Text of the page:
Photos and story by Birgit-Cathrin Duval
Minus 41C wind chill (-41.8F) and a polar bear alert.
Most ultrarunners worry about hitting the wall. If you’re running the Polar Bear Marathon you will face an even bigger fear: running into a polar bear.
So how’s that for a challenge? Running in cold arctic air with wind chill factor up to minus 40 Celsius through pristine polar bear country?
Churchill is a tiny town located at the edge of the arctic in northern Manitoba, Canada. It’s a truly Arctic community and it’s only accessible by air (approx. two hours from Winnipeg) or by train, which takes about 36 hours—often more.
Every year in October and November hundreds of polar bears begin their move from their summer habitat to the Hudson Bay where they eagerly wait for the ice to form. Once the bay freezes the polar bear will have a feast and go hunting for ring seals.
It’s the time of the year when Churchill gets busy. All hotels and B&B are booked and tourists from all over the world come to Churchill to see the polar bears.
You can book a day tour on a tundra buggy or stay at a remote lodge outside town or book a couple of days in the Tundra Buggy Lodge which is located in the midst of the tundra with nothing but polar bears around.
On November 22, 2014 you can run with the polar bears. There will be an Ultra Marathon (50 km), a Marathon (42,195 km) a half Marathon (21 km).
The course is set amid rugged wilderness along the flat icy coast of Hudson Bay. Local volunteers will drive beside the runners, carrying food, water, extra clothing, and of course, guns.
The first Polar Bear Marathon took place in November 2012. I was coming back from Seal River Lodge where I was on assignment writing and photographing a story on polar bears. I decided to stay a few extra days in town to document the first Polar Bear Marathon in history.
In the early morning on November 20, 2012, 14 runners from Canada, USA and Germany gathered in front of Gypsies, the local coffee place. A shot from a bear gun was the signal for the start and off they went.
One of the runners from the US, Mike Pierce of San Diego who calls himself “Antarctic Mike” after running a marathon in Antarctica, has a unique way of preparing for the run: he trains in a commercial freezer.
Eric Alexander of Vail, Colorado is an experienced mountaineer who escorted the first blind mountain climber to the summit of Mount Everest. It was Eric’s first attempt at a full marathon.
Albert Martens, 67, of Steinbach, Manitoba is the organizer of the Polar Bear Marathon. He is a veteran of 50 marathons and more than 10 ultramarathons, including the 217 km Badwater Ultra in Death Valley, California, which is known as one of the toughest footraces on earth.
Martens, who crossed the finish line in just over six hours in his first Polar Bear Marathon adventure, says that bear attacks don’t worry him. “We rely on the locals to keep an eye out for us,” he says.
Though the first Polar Bear Marathon started in mild conditions, the Arctic soon bared its teeth, bringing snow, strong winds and numbing cold
Late in the afternoon, Eric Alexander and Gary Koop of Steinbach became the first to cross the finish line. Neither of them had encountered a polar bear, but they were out there. We had several reports of locals that encountered polar bears on the road. In fact, one bear threatened the race. An armed volunteer scared it off by firing a noisy “cracker” shell. When the bear heard the explosion, it ran.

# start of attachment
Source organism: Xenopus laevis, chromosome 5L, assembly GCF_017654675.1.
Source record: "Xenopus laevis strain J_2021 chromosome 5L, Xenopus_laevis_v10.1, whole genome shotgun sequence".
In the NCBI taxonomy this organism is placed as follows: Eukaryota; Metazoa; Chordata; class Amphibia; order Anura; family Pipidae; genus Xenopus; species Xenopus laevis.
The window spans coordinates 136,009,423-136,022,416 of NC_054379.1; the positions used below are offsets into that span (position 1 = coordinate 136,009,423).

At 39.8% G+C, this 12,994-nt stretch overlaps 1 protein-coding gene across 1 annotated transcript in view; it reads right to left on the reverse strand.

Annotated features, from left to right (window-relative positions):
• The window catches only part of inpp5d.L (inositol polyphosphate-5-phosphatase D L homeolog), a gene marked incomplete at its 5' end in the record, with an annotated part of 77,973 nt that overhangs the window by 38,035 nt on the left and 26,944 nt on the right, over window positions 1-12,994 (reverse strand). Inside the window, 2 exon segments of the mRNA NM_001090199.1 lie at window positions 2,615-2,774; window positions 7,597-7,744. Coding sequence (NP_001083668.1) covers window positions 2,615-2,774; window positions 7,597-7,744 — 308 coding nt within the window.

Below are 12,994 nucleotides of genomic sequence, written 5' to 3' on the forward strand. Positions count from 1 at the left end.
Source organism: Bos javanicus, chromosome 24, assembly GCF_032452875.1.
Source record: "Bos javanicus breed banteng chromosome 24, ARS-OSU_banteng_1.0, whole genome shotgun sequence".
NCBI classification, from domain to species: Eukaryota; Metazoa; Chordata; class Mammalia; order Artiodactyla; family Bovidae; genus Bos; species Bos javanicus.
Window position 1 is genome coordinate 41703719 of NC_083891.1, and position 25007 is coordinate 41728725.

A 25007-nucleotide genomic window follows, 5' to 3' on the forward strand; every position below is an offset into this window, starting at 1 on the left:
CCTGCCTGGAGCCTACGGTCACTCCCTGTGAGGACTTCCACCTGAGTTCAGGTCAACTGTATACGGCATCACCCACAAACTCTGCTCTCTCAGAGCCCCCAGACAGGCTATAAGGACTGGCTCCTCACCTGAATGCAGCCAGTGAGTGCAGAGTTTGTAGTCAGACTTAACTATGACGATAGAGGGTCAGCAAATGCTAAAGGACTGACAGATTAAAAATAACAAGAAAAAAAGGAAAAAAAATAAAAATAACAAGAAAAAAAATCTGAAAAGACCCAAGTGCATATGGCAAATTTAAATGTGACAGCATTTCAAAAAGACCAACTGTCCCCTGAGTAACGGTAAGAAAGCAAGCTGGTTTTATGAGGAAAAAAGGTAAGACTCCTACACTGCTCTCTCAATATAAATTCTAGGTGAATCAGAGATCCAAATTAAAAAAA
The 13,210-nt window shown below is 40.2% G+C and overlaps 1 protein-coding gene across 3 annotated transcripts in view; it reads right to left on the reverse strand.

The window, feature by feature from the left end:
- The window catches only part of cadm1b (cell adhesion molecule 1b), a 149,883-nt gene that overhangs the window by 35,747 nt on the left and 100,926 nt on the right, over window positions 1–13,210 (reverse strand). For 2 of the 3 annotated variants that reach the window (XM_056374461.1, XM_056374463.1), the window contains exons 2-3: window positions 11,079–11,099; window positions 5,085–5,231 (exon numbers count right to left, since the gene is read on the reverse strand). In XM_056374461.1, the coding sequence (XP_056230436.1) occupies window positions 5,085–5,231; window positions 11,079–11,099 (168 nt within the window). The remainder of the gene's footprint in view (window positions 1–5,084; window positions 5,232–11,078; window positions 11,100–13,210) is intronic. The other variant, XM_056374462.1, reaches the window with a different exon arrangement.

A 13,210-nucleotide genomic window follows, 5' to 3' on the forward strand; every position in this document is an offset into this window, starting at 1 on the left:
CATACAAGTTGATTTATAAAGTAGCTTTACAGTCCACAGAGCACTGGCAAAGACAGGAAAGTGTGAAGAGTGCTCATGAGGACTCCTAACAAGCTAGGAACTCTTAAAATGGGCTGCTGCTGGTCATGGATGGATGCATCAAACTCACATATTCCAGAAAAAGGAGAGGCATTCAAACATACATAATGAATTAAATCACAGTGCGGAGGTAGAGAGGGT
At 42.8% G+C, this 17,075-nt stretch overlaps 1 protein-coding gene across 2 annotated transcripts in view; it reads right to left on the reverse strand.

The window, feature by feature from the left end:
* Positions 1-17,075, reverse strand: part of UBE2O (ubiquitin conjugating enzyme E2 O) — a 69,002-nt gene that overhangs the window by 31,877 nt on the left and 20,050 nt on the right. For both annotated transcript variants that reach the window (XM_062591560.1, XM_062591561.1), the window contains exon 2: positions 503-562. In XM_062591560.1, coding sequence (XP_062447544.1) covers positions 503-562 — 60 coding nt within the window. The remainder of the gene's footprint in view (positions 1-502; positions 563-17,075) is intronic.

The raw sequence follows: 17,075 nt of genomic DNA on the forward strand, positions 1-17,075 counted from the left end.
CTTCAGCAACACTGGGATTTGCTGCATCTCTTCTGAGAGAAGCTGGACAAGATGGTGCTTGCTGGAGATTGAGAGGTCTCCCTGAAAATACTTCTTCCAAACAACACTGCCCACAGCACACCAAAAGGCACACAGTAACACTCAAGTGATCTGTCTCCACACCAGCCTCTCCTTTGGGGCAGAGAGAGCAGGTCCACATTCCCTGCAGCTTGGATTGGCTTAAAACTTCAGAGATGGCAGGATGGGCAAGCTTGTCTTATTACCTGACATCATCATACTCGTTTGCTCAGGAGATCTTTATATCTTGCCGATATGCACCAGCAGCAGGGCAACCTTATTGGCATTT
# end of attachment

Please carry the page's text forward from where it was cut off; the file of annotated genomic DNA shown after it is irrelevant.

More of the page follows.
But it’s not all about adventure and polar bears. Albert Martens’ intent is to use running to connect with others and to raise support for charity. With the Polar Bear run the runners will be supporting the Native (First Nations people of Canada’s North) ministry of Athletes in Action (AIA) Baseball camps. To find out more about their work go to Albert Martens’ website at www.albertmartens.com.
Last year’s marathon was won by Sven Henkes of Germany. The race took place in minus 20 C and a wind chill factor of minus 41 C. All runners received a soapstone carving from a local First Nations artist.
Here’s a video about the Polar Bear Marathon.
Direct YouTube Link HERE
For more information about the Polar Bear Marathon contact Albert Martens, www.albertmartens.com
For more information on Churchill: www.everythingchurchill.com
For more information on Manitoba: http://www.travelmanitoba.com
Birgit-Cathrin Duval is a freelance journalist and photographer from the Black Forest in Germany. Having travelled to all the provinces and territories in Canada, which still draw her continuously back she has fallen in love with the arctic and the polar bears. Her work is published in a variety of newspapers and magazines in Germany and Switzerland.
In 2013, her story on the polar bears at Seal River Lodge in Churchill has won the GoMedia award for best international print and online story, in 2014 she won the GoMedia Keep Exploring Award of Excellence for her outstanding work of travel stories on Canada. When she is not travelling in Canada, you will find Birgit exploring the trails and mountains of her native Black Forest. She works for newspapers and tourism organisations always on the search for new stories to be told. Presently she is working on a book about the Black Forest.
Birgit-Cathrin’s website: www.takkiwrites.com
Facebook: Birgit-Cathrin Duval / Birgit-Cathrin Duval Photography
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